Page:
South Dakota Retirement System trustees are asked to look at changes, such as a 0% COLA

Capitol News Bureau
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PIERRE, S.D. (KELO) — Significant revisions could be coming to keep solvent South Dakota’s public pension system that covers state government as well as many local governments and school systems.

Trustees for the South Dakota Retirement System listened to suggestions Thursday from two of their long-time advisers.

The system has about 90,000 members, including current or past employees and retirees.

The suggested changes would require approval from the Legislature and the governor.

First would be reducing the minimum annual cost of living adjustment, known as the COLA, to zero percent. The current range is 0.5 percent to 3.5 percent.

The board’s goal has been the COLA should match or stay close to inflation. The COLA that takes effect July 1 is 1.56 percent and is based on what’s used for increasing Social Security benefits.

The variable COLA took effect in 2011. The Legislature previously had it at 3.1 percent per year, but transitioned to 2.1 percent for 2010.

The COLA currently is 2.03 percent. It changes to 1.56 percent in July.

Trustee Jim Hansen of Pierre represents retired members. “I think retirees can accept the zero percent COLA if it would correct the problem,” Hansen said.

He added, “No retirees want a cut in the COLA, but if that’s what we need to do, that’s what we need to do.”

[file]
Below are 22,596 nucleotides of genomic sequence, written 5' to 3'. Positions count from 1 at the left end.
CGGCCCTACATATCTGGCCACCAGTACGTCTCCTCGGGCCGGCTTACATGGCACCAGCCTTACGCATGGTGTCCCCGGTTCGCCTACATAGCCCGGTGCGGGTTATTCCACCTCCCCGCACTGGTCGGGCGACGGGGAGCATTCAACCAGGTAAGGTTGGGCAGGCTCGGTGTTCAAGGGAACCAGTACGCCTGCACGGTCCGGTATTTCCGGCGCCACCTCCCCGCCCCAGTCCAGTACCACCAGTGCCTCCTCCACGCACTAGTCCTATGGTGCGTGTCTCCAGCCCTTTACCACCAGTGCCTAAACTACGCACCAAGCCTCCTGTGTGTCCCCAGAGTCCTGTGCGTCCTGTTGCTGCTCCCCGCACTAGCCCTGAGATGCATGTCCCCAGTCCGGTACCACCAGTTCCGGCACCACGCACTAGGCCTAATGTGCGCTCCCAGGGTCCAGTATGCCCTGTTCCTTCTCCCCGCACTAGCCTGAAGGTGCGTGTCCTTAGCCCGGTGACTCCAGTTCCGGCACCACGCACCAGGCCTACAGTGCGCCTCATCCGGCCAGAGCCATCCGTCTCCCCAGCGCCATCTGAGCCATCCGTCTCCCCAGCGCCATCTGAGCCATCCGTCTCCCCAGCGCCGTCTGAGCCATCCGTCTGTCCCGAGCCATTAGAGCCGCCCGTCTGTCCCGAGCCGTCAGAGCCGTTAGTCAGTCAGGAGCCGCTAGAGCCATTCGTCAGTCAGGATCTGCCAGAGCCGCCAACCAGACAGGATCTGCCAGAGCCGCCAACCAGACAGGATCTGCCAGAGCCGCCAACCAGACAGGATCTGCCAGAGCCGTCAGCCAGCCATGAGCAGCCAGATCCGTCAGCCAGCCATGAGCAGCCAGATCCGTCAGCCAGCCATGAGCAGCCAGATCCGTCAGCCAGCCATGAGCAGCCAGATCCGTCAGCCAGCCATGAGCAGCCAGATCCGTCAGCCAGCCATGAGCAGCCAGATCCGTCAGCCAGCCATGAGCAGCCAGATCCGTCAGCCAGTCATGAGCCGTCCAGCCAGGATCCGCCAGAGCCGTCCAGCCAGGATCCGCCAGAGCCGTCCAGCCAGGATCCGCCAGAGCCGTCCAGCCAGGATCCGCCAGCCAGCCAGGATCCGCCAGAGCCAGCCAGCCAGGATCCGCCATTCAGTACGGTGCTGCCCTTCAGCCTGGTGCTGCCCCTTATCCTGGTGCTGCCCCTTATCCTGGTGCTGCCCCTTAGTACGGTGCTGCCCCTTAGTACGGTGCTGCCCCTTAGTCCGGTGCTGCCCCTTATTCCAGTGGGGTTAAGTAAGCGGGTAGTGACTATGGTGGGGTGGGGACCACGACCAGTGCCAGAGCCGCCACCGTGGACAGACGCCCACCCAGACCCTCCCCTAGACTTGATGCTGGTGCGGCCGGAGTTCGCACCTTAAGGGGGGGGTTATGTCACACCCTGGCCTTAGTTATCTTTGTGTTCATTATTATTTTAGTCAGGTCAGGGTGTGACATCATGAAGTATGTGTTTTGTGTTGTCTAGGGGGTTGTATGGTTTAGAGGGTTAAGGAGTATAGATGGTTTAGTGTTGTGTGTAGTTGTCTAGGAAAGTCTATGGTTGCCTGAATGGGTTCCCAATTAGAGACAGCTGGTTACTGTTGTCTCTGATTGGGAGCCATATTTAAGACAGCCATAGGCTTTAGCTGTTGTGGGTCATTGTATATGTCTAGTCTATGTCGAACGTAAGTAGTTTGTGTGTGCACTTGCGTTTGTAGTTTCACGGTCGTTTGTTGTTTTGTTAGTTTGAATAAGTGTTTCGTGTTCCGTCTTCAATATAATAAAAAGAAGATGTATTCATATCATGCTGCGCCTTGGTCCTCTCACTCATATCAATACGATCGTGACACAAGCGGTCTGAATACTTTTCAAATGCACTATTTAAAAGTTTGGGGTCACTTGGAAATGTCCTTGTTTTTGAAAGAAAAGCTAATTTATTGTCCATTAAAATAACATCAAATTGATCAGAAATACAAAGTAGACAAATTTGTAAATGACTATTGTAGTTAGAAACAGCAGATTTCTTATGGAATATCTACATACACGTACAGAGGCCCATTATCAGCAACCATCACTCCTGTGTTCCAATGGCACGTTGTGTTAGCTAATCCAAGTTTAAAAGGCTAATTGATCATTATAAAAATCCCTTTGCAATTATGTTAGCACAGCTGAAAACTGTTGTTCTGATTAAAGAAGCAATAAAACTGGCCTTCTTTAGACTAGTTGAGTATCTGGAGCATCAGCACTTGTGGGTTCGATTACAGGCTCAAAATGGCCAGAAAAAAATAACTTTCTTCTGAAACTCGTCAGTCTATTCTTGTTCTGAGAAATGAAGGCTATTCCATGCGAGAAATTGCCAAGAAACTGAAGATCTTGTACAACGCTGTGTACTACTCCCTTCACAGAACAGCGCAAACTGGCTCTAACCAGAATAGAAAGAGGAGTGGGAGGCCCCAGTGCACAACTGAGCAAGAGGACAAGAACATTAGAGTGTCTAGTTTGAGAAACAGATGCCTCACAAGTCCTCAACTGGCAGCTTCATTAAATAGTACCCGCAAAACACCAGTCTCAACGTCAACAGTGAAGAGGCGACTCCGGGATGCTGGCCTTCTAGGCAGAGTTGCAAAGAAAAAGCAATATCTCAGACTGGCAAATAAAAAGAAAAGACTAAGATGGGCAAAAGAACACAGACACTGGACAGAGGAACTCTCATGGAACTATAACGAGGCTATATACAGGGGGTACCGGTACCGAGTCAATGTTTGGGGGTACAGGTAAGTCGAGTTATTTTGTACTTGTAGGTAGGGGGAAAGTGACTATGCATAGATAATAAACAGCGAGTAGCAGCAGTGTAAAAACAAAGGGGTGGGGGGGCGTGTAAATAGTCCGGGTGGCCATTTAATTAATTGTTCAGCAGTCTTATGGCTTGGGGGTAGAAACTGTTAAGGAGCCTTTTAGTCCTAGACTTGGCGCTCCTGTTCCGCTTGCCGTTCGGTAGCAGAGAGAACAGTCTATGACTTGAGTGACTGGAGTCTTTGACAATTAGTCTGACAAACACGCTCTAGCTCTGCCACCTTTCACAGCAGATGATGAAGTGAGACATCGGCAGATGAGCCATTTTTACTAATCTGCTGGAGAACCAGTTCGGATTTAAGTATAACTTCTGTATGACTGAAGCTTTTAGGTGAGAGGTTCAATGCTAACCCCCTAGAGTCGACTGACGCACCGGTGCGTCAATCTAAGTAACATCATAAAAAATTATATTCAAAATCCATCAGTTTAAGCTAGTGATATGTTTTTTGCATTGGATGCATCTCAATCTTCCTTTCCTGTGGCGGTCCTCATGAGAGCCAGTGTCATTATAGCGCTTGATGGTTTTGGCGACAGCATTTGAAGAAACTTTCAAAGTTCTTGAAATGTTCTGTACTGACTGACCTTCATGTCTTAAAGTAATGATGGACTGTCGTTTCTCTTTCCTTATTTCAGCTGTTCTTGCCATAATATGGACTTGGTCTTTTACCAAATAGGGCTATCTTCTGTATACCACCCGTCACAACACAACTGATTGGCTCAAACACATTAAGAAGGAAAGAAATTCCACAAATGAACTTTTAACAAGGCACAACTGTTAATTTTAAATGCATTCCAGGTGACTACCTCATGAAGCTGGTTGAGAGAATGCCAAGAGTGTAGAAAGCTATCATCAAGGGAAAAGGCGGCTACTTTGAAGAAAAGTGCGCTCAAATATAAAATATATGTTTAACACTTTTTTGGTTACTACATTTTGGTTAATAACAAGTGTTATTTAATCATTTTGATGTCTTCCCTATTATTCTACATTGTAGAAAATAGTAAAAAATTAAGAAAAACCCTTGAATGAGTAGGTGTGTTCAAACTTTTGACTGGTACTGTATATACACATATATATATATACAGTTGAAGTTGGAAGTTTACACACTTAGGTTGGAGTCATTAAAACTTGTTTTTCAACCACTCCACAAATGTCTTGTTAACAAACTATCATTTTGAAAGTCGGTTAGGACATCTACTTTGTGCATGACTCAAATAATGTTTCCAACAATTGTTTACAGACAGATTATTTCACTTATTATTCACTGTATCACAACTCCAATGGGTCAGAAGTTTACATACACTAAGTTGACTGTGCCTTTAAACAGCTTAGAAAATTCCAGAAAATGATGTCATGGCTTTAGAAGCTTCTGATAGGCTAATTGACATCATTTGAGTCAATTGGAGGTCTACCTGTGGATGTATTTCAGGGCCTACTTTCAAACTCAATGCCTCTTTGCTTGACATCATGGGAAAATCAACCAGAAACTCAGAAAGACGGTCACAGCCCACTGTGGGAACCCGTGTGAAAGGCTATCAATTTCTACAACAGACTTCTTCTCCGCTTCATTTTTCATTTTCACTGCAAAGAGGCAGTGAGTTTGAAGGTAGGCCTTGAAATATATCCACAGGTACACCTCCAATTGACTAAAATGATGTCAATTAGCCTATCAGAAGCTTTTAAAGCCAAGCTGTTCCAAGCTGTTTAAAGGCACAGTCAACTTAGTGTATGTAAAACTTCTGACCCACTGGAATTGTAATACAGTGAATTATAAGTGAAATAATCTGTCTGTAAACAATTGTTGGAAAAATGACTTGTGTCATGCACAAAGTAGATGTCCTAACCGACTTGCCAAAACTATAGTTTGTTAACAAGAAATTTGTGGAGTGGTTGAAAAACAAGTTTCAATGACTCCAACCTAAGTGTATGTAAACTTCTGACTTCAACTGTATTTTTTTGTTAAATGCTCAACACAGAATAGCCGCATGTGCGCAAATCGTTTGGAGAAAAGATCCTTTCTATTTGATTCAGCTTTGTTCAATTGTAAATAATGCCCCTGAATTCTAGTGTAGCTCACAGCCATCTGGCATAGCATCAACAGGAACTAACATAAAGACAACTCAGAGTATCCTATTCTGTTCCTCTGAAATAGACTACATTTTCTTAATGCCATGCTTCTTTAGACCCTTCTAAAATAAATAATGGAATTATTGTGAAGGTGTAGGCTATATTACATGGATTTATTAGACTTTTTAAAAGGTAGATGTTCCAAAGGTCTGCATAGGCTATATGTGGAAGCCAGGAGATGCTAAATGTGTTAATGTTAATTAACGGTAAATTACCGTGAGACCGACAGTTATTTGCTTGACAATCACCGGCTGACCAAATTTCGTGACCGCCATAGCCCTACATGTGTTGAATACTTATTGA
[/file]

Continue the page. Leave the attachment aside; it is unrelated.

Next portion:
The second suggested change would be allowing an unfunded liability for a short term. Doug Fiddler, the system’s senior actuary, said the definition of short would be 10 years. He said an industry white paper used 15 to 20 years.

“While we would have an unfunded liability, there would be no COLA,” Fiddler said about the potential effect of those two suggestions.

The third priority would shift all Foundation-benefits members into the newer Generational-benefits structure for future service. Each person’s benefits would be calculated on service time under each structure.

“It would not be without complications,” consulting actuary Paul Schrader said. He also outlined several other options that seemed to have less appeal, based on responses from trustees.

The Legislature established the South Dakota Retirement System in 1973. It finished 2019 with about $12.5 billion of investment value.

Over its history, the system lost money on investments five years, including 2001-2002 and 2008-2009, and finished below the board’s annual assumed rate of return 15 times. Those assumed rates ranged from 8 percent to the current 6.5 percent. The 2019 return was 4.84 percent.

The trustees’ next regular meeting is scheduled for June 3-4, with the Legislature’s Retirement Laws Committee.

Special meetings in May and August might be needed, SDRS administrator Travis Almond said.

State Investment Officer Matt Clark reported the value of SDRS investments through March 31 was down about 10 percent so far for the nine months of the current 2020 fiscal year.

Finishing with a fair-market value less than 100 percent requires the trustees recommend corrective action to the governor and Legislature.

The system ended 2019 fully funded but was financially out of balance. Benefit payments and expenses totaled $602 million, while investments brought in only $584 million. Contributions by members and their employers totaled $255 million.

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